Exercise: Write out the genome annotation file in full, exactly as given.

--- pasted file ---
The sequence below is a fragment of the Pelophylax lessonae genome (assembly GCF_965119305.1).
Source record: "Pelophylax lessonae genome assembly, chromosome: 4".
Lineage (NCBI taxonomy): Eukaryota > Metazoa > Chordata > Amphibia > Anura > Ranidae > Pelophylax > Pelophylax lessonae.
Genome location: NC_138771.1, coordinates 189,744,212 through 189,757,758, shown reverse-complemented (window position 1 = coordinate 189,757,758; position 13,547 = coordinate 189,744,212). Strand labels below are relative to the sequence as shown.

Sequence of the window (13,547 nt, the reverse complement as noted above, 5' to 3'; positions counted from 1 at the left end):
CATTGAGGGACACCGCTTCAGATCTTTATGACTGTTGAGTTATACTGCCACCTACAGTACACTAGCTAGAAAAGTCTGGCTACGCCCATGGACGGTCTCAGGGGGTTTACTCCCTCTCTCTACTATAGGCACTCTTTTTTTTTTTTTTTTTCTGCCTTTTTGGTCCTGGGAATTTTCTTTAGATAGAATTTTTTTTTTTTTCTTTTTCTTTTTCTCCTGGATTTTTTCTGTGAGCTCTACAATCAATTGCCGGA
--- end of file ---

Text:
The sequence below is a fragment of the Pelophylax lessonae genome (assembly GCF_965119305.1).
Source record: "Pelophylax lessonae genome assembly, chromosome: 4".
Lineage (NCBI taxonomy): Eukaryota > Metazoa > Chordata > Amphibia > Anura > Ranidae > Pelophylax > Pelophylax lessonae.
Genome location: NC_138771.1, coordinates 189,744,212 through 189,757,758, shown reverse-complemented (window position 1 = coordinate 189,757,758; position 13,547 = coordinate 189,744,212). Strand labels below are relative to the sequence as shown.

Sequence of the window (13,547 nt, the reverse complement as noted above, 5' to 3'; positions counted from 1 at the left end):
CATTGAGGGACACCGCTTCAGATCTTTATGACTGTTGAGTTATACTGCCACCTACAGTACACTAGCTAGAAAAGTCTGGCTACGCCCATGGACGGTCTCAGGGGGTTTACTCCCTCTCTCTACTATAGGCACTCTTTTTTTTTTTTTTTTTCTGCCTTTTTGGTCCTGGGAATTTTCTTTAGATAGAATTTTTTTTTTTTTCTTTTTCTTTTTCTCCTGGATTTTTTCTGTGAGCTCTACAATCAATTGCCGGA